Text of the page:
Home Business News What will be the long-term impact of Covid-19 on pension savings for millennials?

What will be the long-term impact of Covid-19 on pension savings for millennials?

15th May 20 5:23 am

With potentially many job losses on the horizon when the Coronavirus Job Retention Scheme comes to an end and the likelihood of continuing stock market volatility following the coronavirus crisis, what will be the effect on the retirement savings for millennials?

Younger workers are among the most vulnerable to job losses or a reduction in working hours as a result of the financial strain following the Covid-19 outbreak. The Chancellor has announced that furloughed staff can return to work part-time from August and will have their wages “topped up” by the government but what impact can this have on the long-term saving plans of millennials?

If a pay cut or working part-time is the solution to getting back to work from a previously full-time position, then relatively the pension contribution drops in pounds and pence in proportion to the reduction in salary. For example, for someone returning to work on a three day a week basis rather than five, their pension contributions will be 40% lower than before the Covid-19 crisis.

There may potentially emerge a trend that people whose general earnings and affordability is affected in such a way will cease pension contributions altogether, or reduce to minimum levels, which will also have a negative impact on long-term saving.

This is especially the case when you consider that in fact it’s this time in a pension fund’s lifespan that can have the most positive impact over the long-term. Retirement savings during the early years are more exposed to the stock market, in a workplace pension scheme. Most default investment strategies encourage taking on greater investment risk, such as having larger exposure to stocks and shares, the further away you are from retirement.

This approach is thought to offer the greatest opportunity to improve the value of your investment, while also allowing for time to recoup losses in case of a market downturn, i.e. like the one now caused by the coronavirus crisis.

It can be a double hit, as not only have some people lost their jobs, but if they had remained in employment, they would have been still saving into their pension at quite attractive unit price levels in the stock market, so may lose out on the opportunity to smooth out the recent market losses.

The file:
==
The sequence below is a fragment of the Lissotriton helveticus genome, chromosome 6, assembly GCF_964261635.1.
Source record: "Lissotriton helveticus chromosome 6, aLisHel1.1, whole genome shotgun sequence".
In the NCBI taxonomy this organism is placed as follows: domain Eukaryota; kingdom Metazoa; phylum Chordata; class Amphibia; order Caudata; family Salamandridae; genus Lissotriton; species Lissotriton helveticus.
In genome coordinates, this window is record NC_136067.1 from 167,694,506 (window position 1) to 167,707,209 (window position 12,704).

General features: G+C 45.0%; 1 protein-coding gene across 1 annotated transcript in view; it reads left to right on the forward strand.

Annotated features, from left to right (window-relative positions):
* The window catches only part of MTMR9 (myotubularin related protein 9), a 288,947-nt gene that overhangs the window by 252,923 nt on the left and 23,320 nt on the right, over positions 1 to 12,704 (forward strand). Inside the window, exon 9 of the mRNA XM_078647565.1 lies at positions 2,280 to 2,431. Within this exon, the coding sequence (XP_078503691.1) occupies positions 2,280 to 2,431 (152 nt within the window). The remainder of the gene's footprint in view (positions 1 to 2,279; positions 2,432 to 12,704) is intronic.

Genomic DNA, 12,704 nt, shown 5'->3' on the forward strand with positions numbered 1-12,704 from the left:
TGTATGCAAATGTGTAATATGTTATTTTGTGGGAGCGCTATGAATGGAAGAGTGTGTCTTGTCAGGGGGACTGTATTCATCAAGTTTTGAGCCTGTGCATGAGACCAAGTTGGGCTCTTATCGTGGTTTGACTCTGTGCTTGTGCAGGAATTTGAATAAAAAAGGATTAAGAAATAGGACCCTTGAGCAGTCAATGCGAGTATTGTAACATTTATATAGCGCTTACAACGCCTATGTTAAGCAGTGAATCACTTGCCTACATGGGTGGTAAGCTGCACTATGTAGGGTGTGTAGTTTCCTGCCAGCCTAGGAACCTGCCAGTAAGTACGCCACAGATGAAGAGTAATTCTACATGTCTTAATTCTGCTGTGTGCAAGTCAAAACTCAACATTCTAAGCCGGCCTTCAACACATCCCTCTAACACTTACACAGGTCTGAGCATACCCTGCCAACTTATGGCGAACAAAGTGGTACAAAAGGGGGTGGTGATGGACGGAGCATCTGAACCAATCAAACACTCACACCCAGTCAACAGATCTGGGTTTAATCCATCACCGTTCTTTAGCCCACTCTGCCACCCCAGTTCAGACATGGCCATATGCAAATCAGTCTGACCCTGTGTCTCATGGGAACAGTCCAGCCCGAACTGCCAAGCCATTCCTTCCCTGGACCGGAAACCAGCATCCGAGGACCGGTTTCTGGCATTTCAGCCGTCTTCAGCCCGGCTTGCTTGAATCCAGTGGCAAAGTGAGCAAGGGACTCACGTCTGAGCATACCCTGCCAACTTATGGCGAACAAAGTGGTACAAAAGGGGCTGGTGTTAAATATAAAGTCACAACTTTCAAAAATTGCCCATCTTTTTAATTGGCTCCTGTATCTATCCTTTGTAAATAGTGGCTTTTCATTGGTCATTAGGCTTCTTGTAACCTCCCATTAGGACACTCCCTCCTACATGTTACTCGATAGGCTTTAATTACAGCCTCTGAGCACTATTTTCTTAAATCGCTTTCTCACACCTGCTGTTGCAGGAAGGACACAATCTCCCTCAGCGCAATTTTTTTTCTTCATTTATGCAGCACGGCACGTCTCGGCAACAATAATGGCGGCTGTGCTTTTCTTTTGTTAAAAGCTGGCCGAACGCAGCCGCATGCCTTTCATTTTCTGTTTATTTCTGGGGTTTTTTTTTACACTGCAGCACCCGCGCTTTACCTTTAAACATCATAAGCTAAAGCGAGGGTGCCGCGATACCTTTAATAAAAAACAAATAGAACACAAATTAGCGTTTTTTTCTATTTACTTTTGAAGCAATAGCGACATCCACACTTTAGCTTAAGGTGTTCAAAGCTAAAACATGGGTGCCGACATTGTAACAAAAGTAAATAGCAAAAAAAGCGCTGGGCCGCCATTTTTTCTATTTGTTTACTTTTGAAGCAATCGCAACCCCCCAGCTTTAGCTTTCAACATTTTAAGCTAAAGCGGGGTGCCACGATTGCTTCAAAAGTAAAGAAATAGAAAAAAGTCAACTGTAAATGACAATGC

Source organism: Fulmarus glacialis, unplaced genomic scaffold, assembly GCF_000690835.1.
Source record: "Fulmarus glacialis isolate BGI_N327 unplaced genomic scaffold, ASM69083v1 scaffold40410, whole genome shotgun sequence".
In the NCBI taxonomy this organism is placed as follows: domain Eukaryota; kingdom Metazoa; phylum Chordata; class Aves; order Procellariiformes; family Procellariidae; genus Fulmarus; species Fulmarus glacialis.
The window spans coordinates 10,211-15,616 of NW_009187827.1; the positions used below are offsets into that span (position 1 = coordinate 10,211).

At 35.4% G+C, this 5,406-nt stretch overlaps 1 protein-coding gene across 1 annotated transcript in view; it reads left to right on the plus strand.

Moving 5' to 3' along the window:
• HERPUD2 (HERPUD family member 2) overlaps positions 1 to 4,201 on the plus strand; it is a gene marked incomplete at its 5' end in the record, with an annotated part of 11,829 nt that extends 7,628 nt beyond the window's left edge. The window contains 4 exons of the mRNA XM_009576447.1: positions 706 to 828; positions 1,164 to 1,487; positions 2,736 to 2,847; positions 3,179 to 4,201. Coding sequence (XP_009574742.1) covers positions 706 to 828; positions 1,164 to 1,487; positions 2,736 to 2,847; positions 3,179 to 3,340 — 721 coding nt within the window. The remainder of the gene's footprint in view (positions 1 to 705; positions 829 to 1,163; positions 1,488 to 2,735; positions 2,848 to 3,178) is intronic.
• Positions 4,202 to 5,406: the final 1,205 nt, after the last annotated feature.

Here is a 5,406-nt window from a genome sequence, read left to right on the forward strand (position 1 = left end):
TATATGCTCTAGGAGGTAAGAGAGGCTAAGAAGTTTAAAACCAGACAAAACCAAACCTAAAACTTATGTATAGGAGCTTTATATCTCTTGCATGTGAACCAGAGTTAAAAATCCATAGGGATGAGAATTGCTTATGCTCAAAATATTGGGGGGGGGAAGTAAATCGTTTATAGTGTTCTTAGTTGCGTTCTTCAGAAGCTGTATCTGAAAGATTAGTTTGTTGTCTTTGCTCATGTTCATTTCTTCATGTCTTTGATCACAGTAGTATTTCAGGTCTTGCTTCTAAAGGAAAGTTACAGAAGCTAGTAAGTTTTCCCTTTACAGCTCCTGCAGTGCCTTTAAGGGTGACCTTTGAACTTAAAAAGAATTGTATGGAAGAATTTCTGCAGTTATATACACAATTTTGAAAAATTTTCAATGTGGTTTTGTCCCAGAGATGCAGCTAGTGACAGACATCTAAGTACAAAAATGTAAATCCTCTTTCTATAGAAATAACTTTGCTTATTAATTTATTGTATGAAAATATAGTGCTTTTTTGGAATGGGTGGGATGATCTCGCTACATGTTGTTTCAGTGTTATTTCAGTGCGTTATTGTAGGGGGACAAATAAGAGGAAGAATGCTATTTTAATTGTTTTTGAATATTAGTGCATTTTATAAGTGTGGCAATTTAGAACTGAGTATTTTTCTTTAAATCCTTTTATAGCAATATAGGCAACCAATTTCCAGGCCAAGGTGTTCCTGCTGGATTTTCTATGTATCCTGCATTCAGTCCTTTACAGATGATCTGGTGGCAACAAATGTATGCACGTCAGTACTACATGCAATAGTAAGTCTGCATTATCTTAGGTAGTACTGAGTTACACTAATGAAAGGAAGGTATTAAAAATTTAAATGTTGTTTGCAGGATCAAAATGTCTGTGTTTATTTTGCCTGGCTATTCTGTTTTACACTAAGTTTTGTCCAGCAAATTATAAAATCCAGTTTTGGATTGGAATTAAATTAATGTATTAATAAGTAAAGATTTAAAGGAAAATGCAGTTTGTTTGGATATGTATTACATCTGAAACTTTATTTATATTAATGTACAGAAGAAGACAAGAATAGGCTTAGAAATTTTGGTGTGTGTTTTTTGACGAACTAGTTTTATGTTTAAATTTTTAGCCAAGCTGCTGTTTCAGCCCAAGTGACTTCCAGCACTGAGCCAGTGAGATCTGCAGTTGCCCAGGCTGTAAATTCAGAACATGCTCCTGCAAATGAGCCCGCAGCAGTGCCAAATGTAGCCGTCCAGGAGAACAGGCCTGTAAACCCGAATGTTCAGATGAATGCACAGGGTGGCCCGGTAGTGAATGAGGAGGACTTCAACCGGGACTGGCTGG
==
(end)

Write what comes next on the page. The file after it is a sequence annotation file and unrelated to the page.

Once the economy recovers and with the job market “back to normal” (whenever/whatever that is), those who pressed the pause button on their contributions may either have to consider an increase to their regular long-term savings to catch up what they had missed out on, or work for longer. I suspect the latter, especially as a number of millennials think they may never retire!

An article published in the FT Adviser in May 2019 stated that millennials spend £1,770 a month on average, more than twice as much as the annual State Pension allowance they are likely to get. The state pension can be up to £175.20 per week in 2020, which equates to about £750 a month. So, expectations and lifestyle changes will have to take a dramatic change.

Also, what we need to take into account that the average millennial has clocked up as many jobs as their counterparts in their fifties. The research, commissioned by Open Study College, found that 47% of millennials have completely changed careers since getting their first job. They jumped ship to earn more money, improve their work-life balance or tackle a new challenge.

Spot the pension problem here… millennials have likely accumulated a number of pensions (a number that is only going to get bigger as their career progresses) that in many cases they won’t know the provider, the charging structure, where its invested or the type of pension. Never mind on how to consolidate, if it’s the right thing to do, which is the most appropriate pension to keep or transfer or where to turn for help.  Left over time all these factors combined can have a detrimental effect on long-term saving.

There is no silver bullet to any of the above but financial education about long-term saving and the considerations of actions you can take now can have positive impact in the future.

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